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One of the fundamental ways of handling user login authentication & session management is by storing variables in Session space plus setting some data in cookies on client computer while sometimes in database as well.

I have been using this simpler technique in many of my academic as well as a few online projects. But I am a little unsure about it.

Do security critical websites like Amazon, Gmail or Facebook use the very same technique for user login & session management or is there more to it than I have known?

This could turn out to be a very general question but I'd really like to know if there are other or mix of multiple ways used (like at gmail, stackexchange or myspace) for handling user login authentication & session management in particular.

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authentication and authorization isn't same. –  Dainius Jul 17 '13 at 8:31
    
my question pertains to authentication –  tGilani Jul 17 '13 at 9:33
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1 Answer

If you use any of those sites, look at your browser's cookie store - you'll see that they're doing exactly what you ask.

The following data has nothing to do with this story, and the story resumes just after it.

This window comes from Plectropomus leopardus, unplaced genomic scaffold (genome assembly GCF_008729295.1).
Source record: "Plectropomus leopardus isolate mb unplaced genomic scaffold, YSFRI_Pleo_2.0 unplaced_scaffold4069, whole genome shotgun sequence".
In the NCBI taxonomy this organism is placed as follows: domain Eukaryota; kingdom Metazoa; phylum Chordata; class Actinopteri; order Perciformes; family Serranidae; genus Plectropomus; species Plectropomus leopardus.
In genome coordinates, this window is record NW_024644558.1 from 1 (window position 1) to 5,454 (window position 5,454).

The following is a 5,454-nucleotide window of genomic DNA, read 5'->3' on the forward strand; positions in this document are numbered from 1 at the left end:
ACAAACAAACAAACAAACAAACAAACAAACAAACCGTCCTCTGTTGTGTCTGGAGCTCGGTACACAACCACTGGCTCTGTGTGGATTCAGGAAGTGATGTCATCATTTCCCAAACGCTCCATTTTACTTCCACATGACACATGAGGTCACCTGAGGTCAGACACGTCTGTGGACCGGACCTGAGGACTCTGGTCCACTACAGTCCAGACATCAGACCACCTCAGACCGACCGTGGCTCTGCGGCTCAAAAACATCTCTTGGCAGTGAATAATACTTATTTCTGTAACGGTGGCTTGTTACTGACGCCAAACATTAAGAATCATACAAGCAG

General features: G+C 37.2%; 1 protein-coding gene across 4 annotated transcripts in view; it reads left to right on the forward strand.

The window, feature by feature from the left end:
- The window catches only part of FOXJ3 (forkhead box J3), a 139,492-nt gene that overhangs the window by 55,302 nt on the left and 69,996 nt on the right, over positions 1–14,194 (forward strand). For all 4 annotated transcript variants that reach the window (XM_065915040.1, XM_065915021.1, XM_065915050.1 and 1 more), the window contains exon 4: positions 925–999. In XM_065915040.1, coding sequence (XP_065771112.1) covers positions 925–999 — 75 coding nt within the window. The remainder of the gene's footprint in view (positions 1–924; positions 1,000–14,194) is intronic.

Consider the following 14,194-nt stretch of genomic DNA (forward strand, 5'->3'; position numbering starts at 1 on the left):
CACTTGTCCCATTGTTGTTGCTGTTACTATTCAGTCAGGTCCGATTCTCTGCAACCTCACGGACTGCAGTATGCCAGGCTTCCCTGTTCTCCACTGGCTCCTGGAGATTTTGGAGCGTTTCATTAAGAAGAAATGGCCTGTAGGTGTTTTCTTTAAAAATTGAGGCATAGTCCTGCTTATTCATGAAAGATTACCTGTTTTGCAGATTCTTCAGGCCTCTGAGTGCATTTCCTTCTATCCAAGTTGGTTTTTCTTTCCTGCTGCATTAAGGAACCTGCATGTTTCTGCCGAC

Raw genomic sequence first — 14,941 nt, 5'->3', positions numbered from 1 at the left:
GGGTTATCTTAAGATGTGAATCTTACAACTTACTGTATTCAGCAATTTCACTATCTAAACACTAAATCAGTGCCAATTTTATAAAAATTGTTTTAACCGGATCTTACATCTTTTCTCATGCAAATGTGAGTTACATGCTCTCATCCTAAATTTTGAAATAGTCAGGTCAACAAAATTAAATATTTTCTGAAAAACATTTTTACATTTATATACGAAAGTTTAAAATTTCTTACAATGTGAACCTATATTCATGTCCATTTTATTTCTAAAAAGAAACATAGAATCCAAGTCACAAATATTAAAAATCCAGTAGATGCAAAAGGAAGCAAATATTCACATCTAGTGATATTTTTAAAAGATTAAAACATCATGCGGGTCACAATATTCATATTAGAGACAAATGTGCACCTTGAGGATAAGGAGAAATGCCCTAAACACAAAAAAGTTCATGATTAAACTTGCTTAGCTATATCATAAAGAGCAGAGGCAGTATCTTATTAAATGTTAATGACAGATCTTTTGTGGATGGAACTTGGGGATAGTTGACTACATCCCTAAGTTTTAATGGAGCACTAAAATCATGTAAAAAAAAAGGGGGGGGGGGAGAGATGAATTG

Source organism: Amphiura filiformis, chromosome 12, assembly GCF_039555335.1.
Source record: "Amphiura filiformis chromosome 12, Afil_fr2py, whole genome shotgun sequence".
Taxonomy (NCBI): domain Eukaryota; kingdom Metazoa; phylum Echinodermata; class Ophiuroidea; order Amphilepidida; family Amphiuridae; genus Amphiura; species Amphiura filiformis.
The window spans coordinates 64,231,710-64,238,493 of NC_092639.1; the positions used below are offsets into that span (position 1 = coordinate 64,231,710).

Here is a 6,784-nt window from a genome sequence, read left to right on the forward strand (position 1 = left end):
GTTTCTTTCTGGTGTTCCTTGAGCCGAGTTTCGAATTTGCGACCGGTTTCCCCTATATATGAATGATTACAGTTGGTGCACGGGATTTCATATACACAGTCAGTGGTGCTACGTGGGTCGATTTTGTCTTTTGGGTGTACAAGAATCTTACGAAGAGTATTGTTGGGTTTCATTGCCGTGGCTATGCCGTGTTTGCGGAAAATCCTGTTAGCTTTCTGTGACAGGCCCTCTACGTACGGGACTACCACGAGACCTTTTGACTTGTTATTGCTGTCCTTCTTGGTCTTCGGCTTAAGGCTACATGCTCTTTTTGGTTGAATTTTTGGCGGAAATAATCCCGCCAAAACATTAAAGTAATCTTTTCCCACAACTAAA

The main issues with cookies and security are that they're stored on the client machine and transmitted back and forth to the server - so you don't want to be storing important information (such as user passwords)!

Consider using HTTPS to make session fixation attacks (where an attacker sniffs the session ID as the client transmits it to the server and uses that to masquerade as the client) a bit more difficult; in a number of cases (Facebook uses extra steps to confirm your identity if you use a new IP address, the Bugzilla/Mantis bug trackers both ask you to login again), sessions are invalidated if some other identifying feature such as IP address changes and sessions can have a timeout which can also reduce the value of stealing the session ID.

Lastly, since they're (sort of) user input, you shouldn't trust them! Take the usual precautions to avoid things like SQL injection etc.

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